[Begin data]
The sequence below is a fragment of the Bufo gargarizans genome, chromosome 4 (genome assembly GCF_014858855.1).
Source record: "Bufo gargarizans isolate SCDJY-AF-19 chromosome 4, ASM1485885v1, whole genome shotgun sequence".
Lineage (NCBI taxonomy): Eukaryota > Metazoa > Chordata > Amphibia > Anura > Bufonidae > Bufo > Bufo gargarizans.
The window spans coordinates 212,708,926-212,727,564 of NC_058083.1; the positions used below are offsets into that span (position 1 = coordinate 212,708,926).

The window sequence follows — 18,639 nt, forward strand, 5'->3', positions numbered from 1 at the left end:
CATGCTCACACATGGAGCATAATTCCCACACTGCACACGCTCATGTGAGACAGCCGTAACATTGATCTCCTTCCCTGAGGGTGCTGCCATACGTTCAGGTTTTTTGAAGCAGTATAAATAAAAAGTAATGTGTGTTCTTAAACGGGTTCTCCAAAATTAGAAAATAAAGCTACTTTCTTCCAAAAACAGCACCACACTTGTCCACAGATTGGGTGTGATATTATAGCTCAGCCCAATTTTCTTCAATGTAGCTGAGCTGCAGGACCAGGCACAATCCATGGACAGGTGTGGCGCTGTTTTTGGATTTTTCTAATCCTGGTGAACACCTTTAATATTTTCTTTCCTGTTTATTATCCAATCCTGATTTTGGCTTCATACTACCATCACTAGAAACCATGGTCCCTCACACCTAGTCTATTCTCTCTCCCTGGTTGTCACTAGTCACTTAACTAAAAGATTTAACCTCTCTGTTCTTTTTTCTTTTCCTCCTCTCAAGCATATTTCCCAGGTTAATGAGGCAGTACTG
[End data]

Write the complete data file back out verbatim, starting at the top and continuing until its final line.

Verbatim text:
The sequence below is a fragment of the Bufo gargarizans genome, chromosome 4 (genome assembly GCF_014858855.1).
Source record: "Bufo gargarizans isolate SCDJY-AF-19 chromosome 4, ASM1485885v1, whole genome shotgun sequence".
Lineage (NCBI taxonomy): Eukaryota > Metazoa > Chordata > Amphibia > Anura > Bufonidae > Bufo > Bufo gargarizans.
The window spans coordinates 212,708,926-212,727,564 of NC_058083.1; the positions used below are offsets into that span (position 1 = coordinate 212,708,926).

The window sequence follows — 18,639 nt, forward strand, 5'->3', positions numbered from 1 at the left end:
CATGCTCACACATGGAGCATAATTCCCACACTGCACACGCTCATGTGAGACAGCCGTAACATTGATCTCCTTCCCTGAGGGTGCTGCCATACGTTCAGGTTTTTTGAAGCAGTATAAATAAAAAGTAATGTGTGTTCTTAAACGGGTTCTCCAAAATTAGAAAATAAAGCTACTTTCTTCCAAAAACAGCACCACACTTGTCCACAGATTGGGTGTGATATTATAGCTCAGCCCAATTTTCTTCAATGTAGCTGAGCTGCAGGACCAGGCACAATCCATGGACAGGTGTGGCGCTGTTTTTGGATTTTTCTAATCCTGGTGAACACCTTTAATATTTTCTTTCCTGTTTATTATCCAATCCTGATTTTGGCTTCATACTACCATCACTAGAAACCATGGTCCCTCACACCTAGTCTATTCTCTCTCCCTGGTTGTCACTAGTCACTTAACTAAAAGATTTAACCTCTCTGTTCTTTTTTCTTTTCCTCCTCTCAAGCATATTTCCCAGGTTAATGAGGCAGTACTG